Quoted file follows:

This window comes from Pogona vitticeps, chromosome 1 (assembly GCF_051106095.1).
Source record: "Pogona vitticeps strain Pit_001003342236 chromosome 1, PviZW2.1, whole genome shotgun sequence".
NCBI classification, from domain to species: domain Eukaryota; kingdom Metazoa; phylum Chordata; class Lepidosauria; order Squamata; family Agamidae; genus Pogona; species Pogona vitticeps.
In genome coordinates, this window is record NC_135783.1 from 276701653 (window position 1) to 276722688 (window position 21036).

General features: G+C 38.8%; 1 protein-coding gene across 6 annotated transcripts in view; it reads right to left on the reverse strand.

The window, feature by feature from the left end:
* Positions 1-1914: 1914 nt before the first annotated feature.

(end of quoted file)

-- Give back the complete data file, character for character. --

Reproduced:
This window comes from Pogona vitticeps, chromosome 1 (assembly GCF_051106095.1).
Source record: "Pogona vitticeps strain Pit_001003342236 chromosome 1, PviZW2.1, whole genome shotgun sequence".
NCBI classification, from domain to species: domain Eukaryota; kingdom Metazoa; phylum Chordata; class Lepidosauria; order Squamata; family Agamidae; genus Pogona; species Pogona vitticeps.
In genome coordinates, this window is record NC_135783.1 from 276701653 (window position 1) to 276722688 (window position 21036).

General features: G+C 38.8%; 1 protein-coding gene across 6 annotated transcripts in view; it reads right to left on the reverse strand.

The window, feature by feature from the left end:
* Positions 1-1914: 1914 nt before the first annotated feature.